Sekret by Lindsay Smith
Release Date: April 1st, 2014
Publisher: Macmillan Children's
Source: Publisher via Netgalley
Genre: Historical Fiction/Paranormal
Rating: 4 STARS
An empty mind is a safe mind.
Yulia knows she must hide her thoughts and control her emotions to survive in Communist Russia. But if she sometimes manipulates the black market traders by reading their thoughts when she touches their skin, so what? Anything to help her survive.
Russia's powerful spy agency, the KGB, is recruiting young people with mind-reading capabilities for their psychic espionage program. Their mission: protect the Soviet space program from American CIA spies. Why shouldn't the KGB use any means necessary to make the young psychic cooperate? Anything to beat the American capitalist scum to the moon.
Yulia is a survivor. She won't be controlled by the KGB, who want to harness her abilities for the State with no regard for her own hopes and dreams. She won't let handsome Sergei plan her life as a member of elite Soviet society, or allow brooding Valentin to consume her with his dangerous mind and even more dangerous ideas. And she certainly won't become the next victim of the powerful American spy who can scrub a brain raw—and seems to be targeting Yulia.
Enriched with history, Sekret portrays a realistic description of the world and the USSR nearing the end of the Cold War. I did think it was pretty similar to X-Men First Class with it taking place during the Cold War and the mind powers except Sekret being the Russian/KGB version. What I think that could have been worked on was the mission itself because there was more of an emphasis on the American spy which I understand but at the same time having more details on the space race. Other than that, the plot was executed well and the history was used well to the story's advantage. Then there are the mind powers that each character had. Seeing the different powers like clairvoyance and mind control were to be expected but what was different and new was the power to visualize a place/"be" in the place without actually being there.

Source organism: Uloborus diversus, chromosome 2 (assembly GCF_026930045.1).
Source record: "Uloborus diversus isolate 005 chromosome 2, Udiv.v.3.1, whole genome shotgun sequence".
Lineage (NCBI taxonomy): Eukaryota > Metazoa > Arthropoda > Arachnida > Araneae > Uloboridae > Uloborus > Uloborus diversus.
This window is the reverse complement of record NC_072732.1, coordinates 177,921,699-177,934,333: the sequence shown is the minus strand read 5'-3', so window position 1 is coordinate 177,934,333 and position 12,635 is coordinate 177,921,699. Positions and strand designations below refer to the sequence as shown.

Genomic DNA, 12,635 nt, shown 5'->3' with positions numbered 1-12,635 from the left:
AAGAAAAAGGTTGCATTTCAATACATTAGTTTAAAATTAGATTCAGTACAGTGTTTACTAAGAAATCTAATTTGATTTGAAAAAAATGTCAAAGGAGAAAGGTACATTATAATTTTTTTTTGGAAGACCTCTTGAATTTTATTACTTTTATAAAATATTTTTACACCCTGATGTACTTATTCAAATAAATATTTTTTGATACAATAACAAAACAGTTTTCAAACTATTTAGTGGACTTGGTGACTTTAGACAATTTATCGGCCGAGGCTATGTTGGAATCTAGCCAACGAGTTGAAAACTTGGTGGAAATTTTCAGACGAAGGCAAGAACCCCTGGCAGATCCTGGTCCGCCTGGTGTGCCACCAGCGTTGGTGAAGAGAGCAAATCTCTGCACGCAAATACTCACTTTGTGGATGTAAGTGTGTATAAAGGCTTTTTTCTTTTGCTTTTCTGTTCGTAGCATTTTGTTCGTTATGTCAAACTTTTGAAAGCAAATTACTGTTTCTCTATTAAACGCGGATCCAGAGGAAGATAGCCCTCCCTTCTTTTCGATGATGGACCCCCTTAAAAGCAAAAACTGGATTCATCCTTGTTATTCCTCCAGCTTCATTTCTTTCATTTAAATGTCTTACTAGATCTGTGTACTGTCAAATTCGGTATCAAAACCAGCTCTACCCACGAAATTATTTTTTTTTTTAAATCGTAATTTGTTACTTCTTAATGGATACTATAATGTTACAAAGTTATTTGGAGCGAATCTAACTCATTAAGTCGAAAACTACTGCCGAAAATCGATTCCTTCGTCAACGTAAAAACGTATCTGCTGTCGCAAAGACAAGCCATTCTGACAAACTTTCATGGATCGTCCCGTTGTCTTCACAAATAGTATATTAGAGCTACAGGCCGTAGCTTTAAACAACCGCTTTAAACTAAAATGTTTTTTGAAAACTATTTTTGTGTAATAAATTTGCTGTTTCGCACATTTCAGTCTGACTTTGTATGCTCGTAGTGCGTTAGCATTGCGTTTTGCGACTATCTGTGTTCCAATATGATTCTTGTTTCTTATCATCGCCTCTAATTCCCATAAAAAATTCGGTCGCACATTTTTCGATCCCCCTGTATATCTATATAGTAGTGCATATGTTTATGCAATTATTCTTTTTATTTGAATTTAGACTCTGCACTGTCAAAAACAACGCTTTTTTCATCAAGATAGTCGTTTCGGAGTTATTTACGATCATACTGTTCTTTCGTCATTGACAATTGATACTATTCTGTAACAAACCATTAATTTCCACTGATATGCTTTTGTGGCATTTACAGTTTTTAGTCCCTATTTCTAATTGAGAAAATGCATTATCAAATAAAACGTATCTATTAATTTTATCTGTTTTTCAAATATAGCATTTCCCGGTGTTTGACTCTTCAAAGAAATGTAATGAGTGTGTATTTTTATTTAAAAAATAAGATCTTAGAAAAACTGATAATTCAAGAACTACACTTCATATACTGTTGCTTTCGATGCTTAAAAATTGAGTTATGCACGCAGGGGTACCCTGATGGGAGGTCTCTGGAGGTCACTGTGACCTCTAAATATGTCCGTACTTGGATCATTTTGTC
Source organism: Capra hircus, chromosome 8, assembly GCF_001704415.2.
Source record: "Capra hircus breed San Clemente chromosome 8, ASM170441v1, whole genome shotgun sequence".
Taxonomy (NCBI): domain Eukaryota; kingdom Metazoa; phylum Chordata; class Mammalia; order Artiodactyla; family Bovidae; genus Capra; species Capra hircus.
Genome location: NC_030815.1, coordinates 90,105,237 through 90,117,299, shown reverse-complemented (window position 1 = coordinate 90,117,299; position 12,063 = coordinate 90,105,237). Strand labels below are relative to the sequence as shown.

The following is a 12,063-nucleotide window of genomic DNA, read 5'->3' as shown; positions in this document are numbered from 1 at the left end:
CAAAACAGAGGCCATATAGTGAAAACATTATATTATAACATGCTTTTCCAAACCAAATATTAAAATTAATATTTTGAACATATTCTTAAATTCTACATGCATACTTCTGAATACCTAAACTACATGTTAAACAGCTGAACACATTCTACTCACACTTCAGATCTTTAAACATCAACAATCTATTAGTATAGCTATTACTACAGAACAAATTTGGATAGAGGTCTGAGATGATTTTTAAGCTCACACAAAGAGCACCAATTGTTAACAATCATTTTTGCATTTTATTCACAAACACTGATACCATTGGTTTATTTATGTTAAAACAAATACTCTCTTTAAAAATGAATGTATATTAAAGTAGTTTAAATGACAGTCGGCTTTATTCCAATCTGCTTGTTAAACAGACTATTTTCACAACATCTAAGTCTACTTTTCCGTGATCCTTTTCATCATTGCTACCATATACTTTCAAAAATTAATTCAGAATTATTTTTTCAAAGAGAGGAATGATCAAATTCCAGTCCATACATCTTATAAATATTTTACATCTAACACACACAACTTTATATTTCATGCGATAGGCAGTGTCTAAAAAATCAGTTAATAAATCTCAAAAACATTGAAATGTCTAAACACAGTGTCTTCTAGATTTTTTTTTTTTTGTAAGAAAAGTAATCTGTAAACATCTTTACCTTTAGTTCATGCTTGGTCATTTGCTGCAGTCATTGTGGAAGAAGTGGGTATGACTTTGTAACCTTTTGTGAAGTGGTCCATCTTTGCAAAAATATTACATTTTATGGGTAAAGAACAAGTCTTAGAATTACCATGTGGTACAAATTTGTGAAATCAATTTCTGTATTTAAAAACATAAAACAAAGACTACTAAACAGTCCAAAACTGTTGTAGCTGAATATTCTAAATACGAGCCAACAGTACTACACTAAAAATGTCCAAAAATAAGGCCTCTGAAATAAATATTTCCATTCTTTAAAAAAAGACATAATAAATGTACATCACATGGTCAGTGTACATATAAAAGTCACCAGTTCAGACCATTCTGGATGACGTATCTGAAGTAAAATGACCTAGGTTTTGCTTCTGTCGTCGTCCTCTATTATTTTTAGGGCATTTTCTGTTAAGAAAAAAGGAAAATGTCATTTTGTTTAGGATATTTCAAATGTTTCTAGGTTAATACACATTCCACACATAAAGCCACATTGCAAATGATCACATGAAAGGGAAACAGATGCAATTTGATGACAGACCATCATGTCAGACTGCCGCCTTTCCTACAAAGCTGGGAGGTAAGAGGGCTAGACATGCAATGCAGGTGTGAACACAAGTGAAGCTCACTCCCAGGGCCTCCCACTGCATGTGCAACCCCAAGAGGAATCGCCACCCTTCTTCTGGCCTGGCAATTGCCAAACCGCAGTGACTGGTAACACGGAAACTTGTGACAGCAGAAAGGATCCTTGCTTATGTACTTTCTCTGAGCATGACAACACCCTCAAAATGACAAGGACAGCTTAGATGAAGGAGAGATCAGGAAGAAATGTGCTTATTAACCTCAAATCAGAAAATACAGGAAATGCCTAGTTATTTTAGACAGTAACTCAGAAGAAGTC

Yulia was a character that was easy to relate to and sympathize to. All her emotions and actions to escape were justifiable and we see that change as she realizes that she can't be impulsive. It's truly amazing how selfless she was and how far she would go for her family. It was cool seeing how she would use her power to her advantage and the way it worked especially the way the KGB used all their powers together. I wanted to slap Kruzenko, their KGB handler, when we first meet her. I hate the way she was able to control Yulia and expect them to be grateful for what they've done. Seeing this opposing group against the gradual changes and favoring Stalin's idea helped form a new perspective.
I had a like/dislike relationship with Sergei. He helped bring some light to some scenes but also had this different mindset which brought conflict with Yulia's thinking. However, it was easy to understand why he thought the way he did. I loved Valentin the first time Yulia saw him! He just had this mysterious aura and one you could easily tell that he would be the best person to trust. It was also nice seeing the friendship bloom between Lara and Yulia and how they were able to support one another. The twins, Misha and Masha, were characters I ALWAYS got mixed up for some reason and could never really hate. They were just there being their annoying selves.
Original, distinct, and refreshing from other YA books, Sekret is not a book to miss out on especially for historical fiction and paranormal/mind power lovers! Full of espionage, duty, loyalty, and of course secrets, what's not to love? Happy Readings!